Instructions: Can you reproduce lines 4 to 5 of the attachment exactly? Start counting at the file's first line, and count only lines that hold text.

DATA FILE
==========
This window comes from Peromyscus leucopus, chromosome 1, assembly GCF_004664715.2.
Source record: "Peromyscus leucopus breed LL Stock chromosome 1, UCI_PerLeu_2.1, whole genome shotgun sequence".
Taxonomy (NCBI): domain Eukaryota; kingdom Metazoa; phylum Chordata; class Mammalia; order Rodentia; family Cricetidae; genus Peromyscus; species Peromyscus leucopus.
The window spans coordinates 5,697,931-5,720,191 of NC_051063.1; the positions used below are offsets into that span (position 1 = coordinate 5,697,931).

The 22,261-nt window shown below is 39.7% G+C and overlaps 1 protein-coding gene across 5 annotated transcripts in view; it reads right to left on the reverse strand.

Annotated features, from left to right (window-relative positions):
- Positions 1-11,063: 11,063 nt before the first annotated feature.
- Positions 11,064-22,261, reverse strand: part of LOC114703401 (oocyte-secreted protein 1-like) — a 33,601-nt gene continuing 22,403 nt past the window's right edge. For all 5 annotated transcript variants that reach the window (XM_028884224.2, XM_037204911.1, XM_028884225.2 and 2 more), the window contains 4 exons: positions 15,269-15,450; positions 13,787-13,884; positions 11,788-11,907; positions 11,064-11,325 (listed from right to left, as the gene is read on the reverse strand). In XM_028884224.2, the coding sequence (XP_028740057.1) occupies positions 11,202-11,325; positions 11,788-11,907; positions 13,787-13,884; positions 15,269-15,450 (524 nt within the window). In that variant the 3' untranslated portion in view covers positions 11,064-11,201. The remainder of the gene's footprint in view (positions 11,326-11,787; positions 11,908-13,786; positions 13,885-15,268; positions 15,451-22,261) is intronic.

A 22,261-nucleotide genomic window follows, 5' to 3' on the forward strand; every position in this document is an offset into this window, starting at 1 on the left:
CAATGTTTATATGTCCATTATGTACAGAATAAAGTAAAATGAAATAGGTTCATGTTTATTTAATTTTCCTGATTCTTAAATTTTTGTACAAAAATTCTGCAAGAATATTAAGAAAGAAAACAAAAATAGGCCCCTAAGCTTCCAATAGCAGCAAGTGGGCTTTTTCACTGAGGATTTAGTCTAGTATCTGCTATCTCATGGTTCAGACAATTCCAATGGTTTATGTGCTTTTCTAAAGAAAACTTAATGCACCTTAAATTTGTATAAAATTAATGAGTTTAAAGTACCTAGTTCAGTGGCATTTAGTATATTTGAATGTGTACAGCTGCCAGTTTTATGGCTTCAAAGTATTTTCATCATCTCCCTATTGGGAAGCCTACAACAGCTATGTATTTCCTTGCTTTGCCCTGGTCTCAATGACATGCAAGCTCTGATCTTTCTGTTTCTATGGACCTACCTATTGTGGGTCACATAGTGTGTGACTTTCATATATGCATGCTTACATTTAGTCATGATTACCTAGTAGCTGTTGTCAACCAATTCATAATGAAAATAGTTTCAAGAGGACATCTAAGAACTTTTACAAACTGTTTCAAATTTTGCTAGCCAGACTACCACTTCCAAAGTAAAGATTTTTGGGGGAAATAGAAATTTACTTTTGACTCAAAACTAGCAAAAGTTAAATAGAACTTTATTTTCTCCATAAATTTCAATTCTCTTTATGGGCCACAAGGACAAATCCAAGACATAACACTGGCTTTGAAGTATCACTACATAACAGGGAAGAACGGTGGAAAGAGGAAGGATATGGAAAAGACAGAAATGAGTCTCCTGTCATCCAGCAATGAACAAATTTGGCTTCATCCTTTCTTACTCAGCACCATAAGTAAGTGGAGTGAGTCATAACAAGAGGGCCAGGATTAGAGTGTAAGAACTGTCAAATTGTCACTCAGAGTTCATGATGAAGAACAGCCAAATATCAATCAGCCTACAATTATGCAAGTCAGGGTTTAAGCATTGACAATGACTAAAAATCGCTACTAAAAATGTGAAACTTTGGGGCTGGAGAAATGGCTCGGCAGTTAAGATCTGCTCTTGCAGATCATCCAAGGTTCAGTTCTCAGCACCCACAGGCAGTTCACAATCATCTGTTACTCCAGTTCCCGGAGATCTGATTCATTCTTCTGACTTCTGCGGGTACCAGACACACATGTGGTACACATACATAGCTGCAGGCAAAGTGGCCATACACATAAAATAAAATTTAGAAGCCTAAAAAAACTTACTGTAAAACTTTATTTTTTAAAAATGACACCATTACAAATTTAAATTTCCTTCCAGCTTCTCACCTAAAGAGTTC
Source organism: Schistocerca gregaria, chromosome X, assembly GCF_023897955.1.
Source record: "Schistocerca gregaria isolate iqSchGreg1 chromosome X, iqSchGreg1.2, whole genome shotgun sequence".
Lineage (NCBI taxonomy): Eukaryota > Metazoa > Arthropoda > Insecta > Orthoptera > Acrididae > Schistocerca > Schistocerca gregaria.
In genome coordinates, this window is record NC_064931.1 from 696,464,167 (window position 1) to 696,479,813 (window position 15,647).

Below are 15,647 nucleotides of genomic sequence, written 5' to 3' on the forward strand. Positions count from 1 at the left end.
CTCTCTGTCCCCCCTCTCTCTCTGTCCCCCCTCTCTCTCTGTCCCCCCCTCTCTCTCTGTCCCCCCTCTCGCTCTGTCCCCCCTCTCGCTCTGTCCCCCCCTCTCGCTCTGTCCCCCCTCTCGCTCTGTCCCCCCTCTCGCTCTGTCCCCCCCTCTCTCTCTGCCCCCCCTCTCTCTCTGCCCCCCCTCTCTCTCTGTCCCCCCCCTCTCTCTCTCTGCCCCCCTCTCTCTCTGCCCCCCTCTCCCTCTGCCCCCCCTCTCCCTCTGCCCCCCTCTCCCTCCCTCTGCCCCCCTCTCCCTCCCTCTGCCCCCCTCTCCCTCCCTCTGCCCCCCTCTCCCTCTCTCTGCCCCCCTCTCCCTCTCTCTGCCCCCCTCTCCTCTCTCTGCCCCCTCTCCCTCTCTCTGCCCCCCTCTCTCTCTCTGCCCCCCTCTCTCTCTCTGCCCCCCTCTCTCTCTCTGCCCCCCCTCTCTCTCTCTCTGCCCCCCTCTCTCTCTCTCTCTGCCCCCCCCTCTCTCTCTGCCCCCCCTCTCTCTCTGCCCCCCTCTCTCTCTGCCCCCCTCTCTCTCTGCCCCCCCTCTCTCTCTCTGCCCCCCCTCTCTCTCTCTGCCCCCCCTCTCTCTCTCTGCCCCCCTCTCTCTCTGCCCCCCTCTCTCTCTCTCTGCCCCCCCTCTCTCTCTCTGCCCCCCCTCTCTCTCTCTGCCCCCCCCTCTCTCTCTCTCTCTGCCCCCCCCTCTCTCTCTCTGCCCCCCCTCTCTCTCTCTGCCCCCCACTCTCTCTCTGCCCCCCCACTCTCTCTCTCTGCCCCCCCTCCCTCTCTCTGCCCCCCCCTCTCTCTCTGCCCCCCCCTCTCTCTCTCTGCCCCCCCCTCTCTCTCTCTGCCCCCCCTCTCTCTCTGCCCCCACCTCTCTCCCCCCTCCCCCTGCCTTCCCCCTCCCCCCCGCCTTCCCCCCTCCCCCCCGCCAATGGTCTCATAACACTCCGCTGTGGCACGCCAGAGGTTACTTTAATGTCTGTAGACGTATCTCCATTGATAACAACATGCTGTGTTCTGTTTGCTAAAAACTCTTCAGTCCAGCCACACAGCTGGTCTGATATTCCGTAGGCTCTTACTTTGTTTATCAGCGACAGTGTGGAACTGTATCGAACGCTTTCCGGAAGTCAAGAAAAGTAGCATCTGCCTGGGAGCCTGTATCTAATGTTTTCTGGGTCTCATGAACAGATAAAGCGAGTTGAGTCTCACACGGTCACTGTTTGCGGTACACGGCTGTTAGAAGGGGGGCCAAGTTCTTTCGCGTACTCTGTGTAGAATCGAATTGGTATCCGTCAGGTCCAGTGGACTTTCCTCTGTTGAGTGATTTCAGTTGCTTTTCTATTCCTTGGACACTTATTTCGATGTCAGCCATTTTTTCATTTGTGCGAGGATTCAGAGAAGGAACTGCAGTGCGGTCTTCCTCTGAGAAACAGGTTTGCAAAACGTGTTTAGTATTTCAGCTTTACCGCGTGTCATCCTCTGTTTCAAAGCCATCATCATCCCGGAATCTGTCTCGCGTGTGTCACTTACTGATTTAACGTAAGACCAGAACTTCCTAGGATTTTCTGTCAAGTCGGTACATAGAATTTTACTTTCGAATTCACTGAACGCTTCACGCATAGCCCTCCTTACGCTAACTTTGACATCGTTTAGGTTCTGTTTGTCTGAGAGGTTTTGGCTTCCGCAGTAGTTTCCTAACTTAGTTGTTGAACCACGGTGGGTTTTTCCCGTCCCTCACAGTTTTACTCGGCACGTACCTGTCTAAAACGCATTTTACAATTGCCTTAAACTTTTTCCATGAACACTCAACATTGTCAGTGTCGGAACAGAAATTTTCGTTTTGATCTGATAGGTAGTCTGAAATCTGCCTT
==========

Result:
The window spans coordinates 5,697,931-5,720,191 of NC_051063.1; the positions used below are offsets into that span (position 1 = coordinate 5,697,931).

The 22,261-nt window shown below is 39.7% G+C and overlaps 1 protein-coding gene across 5 annotated transcripts in view; it reads right to left on the reverse strand.